Going the Distance


British-born Hector Finch sheds light on their family-run business

Hector Finch in the showroom in 1997.

Hector Finch began in the 1980s as a small antique lighting shop in Lancashire, England, and is now one of the trade’s most sought-after lighting brands. Known for their wide range of collections, each piece is thoughtfully composed with a modern sensibility while honoring the company’s antique roots. Founder Hector Finch began the business by traveling around the globe with his father in search of unique pieces from private collections and dealers. When his wife, Emma, joined the team, they took their business to a new level by designing lighting collections that would define their signature style and expand their global reach. Now celebrating 25 years in business, Emma Finch shares with us what family values and processes empower their long-lasting presence.

How do your family values contribute to the success of the business? As a family we have always believed that being open and honest with each other is the best policy, and we have followed this maxim in our business proceedings. Transparency is the best policy for managing customers’ expectations, and we have always tried to be fair when dealing with suppliers and staff.

Mini Globe 3 above a breakfast bar designed by Mike Featherstone.

-You are celebrating your 25th anniversary of being in business. What does that mean to you?
We have come such a long way since Hector started buying, restoring and selling antique light fittings in the 1990s—the business today is a completely different entity compared to how it started out. The comment that was most offered in the early days was that the shop was an Aladdin’s cave full of interesting vintage pieces—from early English light fittings made by Osler and Faraday to 1950s Spanish iron and contemporary Moroccan lanterns. It was a vast array, and in those days designers often came to purchase for restaurants, hotels and private country houses. The journey that we have been on to arrive at the business today has been interesting, hard work and often a case of jumping in the deep end and hoping we could swim! We are immensely proud to have established a well-respected brand with a global reach and are particularly grateful to our U.S. partners, who have enabled us to grow exponentially in the States. We have been so fortunate to be represented by showrooms that we can have personal relationships with, which is so important to a small family brand such as ours.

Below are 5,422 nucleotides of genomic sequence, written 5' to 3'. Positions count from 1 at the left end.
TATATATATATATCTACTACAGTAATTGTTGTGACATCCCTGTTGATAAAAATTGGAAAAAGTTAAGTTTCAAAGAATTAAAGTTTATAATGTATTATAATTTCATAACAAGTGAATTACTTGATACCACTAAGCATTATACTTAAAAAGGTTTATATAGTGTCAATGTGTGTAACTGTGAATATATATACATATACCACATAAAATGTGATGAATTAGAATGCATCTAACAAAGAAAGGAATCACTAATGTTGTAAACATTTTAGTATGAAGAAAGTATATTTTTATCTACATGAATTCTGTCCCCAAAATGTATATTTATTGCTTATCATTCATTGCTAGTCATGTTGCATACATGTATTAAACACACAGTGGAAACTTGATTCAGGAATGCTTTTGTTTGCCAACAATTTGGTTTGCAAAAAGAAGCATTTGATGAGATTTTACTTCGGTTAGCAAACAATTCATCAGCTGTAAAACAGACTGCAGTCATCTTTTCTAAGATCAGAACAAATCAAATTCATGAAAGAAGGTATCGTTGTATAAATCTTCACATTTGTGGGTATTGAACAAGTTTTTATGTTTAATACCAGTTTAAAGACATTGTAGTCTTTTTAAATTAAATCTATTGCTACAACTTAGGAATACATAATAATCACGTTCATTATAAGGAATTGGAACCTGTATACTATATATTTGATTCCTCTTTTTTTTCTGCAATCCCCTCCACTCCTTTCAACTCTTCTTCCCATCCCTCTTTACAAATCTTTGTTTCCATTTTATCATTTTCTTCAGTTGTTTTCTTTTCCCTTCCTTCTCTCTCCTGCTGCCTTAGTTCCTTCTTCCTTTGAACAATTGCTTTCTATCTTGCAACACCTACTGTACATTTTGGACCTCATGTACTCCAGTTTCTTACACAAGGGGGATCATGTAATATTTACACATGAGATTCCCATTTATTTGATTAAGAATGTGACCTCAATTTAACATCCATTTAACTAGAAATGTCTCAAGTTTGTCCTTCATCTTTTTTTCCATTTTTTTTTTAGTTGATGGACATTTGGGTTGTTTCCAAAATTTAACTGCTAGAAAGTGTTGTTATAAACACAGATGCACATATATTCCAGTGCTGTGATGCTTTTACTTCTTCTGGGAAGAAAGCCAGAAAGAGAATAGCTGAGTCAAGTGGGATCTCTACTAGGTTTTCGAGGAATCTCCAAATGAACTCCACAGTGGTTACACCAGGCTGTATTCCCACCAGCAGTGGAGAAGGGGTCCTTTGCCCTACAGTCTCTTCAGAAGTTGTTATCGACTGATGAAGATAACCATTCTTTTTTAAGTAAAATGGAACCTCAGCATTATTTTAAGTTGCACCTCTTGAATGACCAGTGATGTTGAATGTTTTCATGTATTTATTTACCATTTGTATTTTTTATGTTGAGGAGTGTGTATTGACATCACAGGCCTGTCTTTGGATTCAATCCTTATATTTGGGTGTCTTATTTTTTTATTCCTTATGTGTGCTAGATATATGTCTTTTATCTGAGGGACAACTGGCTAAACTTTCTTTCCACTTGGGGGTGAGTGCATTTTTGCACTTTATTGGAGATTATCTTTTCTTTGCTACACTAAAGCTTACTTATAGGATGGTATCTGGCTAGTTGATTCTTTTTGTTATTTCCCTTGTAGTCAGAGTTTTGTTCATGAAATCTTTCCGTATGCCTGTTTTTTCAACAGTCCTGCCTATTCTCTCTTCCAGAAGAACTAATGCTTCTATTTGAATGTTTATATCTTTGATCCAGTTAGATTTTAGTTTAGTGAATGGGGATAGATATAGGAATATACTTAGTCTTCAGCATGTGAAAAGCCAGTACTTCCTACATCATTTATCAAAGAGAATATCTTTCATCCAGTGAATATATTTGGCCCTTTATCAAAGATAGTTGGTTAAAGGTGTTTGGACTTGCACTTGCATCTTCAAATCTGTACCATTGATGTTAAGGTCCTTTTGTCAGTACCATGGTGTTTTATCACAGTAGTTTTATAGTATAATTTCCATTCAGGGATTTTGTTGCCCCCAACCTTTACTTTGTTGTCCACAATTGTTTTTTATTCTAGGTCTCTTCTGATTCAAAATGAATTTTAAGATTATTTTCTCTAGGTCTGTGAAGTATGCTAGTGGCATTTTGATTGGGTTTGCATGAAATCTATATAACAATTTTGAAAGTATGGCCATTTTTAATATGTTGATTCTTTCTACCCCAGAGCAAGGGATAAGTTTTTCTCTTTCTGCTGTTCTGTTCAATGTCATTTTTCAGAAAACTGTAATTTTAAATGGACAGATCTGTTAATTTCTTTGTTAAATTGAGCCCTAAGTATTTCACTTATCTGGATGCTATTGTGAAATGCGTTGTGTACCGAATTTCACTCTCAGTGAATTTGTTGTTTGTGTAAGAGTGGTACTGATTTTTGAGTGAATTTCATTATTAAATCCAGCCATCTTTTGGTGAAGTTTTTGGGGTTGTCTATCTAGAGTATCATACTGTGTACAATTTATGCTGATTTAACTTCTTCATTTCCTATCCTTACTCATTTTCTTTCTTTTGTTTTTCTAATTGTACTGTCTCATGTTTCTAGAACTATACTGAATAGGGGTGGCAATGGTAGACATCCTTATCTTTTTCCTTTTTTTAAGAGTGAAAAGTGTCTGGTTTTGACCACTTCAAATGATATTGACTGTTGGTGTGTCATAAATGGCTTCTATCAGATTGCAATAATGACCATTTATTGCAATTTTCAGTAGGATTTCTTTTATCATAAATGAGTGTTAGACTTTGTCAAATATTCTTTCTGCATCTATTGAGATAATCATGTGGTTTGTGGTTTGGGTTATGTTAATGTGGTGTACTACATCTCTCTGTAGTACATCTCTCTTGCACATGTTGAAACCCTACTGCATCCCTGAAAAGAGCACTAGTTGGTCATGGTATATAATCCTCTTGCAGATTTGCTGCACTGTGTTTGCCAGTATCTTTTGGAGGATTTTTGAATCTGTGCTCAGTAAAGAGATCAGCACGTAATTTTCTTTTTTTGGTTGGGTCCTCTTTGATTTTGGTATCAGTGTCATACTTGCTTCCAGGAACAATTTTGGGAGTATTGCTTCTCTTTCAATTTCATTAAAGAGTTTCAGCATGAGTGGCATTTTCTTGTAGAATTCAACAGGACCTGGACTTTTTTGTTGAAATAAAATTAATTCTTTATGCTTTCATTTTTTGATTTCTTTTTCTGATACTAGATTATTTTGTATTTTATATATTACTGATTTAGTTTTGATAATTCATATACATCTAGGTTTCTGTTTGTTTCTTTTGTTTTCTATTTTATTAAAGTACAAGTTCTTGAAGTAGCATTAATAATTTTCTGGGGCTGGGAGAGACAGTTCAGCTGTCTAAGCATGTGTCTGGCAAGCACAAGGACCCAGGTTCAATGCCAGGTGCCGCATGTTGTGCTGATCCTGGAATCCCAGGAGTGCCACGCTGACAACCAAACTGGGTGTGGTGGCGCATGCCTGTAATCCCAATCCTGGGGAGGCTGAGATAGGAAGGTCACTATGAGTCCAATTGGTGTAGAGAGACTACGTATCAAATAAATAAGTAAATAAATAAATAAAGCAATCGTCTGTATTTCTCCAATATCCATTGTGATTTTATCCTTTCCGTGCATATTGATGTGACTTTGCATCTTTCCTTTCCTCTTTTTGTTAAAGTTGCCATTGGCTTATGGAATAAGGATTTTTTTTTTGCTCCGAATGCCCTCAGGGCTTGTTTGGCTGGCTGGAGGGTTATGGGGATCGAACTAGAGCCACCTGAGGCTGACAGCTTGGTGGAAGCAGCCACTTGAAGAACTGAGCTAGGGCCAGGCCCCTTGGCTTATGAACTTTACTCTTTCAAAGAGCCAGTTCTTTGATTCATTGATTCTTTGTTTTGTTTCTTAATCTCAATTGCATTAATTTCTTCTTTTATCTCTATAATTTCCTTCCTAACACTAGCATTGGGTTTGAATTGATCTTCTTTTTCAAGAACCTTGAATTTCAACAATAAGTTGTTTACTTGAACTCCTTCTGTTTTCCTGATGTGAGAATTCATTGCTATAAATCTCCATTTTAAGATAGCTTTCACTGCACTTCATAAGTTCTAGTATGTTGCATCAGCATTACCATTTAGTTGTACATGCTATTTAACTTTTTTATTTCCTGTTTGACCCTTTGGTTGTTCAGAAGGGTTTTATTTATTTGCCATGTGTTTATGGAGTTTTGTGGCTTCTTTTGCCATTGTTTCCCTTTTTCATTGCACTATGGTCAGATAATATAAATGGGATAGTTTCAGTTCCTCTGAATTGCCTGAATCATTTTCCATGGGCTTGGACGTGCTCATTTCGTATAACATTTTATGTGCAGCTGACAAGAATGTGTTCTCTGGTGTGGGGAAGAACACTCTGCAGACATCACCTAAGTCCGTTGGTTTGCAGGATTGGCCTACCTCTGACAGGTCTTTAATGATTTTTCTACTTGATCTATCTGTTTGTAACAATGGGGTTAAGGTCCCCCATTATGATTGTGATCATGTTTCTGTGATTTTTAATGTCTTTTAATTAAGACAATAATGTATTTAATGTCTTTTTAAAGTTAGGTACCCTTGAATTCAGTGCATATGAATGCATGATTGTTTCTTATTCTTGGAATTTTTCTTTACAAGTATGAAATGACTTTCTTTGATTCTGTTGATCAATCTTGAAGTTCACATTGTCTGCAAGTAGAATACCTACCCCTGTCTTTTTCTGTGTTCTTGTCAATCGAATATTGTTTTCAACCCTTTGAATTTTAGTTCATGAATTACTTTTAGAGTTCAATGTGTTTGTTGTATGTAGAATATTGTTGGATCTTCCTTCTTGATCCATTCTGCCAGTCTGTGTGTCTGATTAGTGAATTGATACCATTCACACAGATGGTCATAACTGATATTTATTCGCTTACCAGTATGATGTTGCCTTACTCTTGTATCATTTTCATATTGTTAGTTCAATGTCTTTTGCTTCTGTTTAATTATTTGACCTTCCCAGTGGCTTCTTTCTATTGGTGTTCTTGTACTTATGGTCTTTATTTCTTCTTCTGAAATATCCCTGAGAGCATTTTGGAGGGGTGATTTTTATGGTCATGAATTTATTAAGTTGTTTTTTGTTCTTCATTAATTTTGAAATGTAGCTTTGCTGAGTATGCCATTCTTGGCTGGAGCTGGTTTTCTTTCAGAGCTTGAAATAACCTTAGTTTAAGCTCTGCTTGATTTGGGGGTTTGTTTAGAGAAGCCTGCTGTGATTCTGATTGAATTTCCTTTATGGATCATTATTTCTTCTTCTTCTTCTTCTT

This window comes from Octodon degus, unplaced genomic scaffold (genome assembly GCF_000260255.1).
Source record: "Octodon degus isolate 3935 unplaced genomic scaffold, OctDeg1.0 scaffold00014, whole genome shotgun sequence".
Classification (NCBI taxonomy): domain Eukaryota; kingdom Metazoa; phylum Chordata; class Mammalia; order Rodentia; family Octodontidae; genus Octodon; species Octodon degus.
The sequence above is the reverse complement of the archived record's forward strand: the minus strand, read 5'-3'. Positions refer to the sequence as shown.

What has been the greatest challenge that you faced in the past 25 years?
There hasn’t been one single challenge as such, but we have had to ride the waves of recession, booms and Covid, while reacting nimbly to all. Like all self-funded businesses, it is important to remain cash solvent at all times and to manage cash flow sensitively and keep calm! We have moved our London and New York showrooms three times, each time improving the quality of space and the display, and in the middle of the Covid crisis we moved to new warehouse, workshop and head office premises, which has totally transformed our production capability and efficiency. Stock control, particularly when we are reliant on so many people to produce our components, is always challenging, and we are looking at introducing a bar code system to streamline this further.

The Lucia Rise and Fall pendant inside Harbinger’s NYC showroom.

How does antique lighting guide the current design direction? I would say that Hector’s knowledge of period styles is the background music to everything that he designs today, but no longer the main melody. Some of our early products were copies or adaptations of vintage designs, but as Hector’s confidence has increased he has moved into different styles and forms with a nod to the past. What informs the design process is the consideration of correct proportion, clean lines and the integrity of materials. Hector has always espoused the less is more philosophy, preferring a simplified, pared-back aesthetic to one with ornament or extraneous detail.

What role does craftsmanship play in the production? Craftsmanship is absolutely central to everything we do. We employ a highly skilled metal worker who can machine the crisp square but curved profile of a Starback wall light out of a piece of solid brass—no mean feat and one that is only achievable by someone with 40 years’ experience. Similarly, the Lucia ceramic shades are hand thrown on a wheel, even the 18-inch ones, and the man who makes them only checks the measurements at the end, having produced a perfect shade by eye! All our Murano glass is mouth-blown in factories that date back centuries and the color recipes are closely guarded secrets, handed down through generations. I think it is safe to say that craftsmanship informs every single process and we cherish the opportunity to support artisans and enable the perpetuation of their valuable skills.

More news: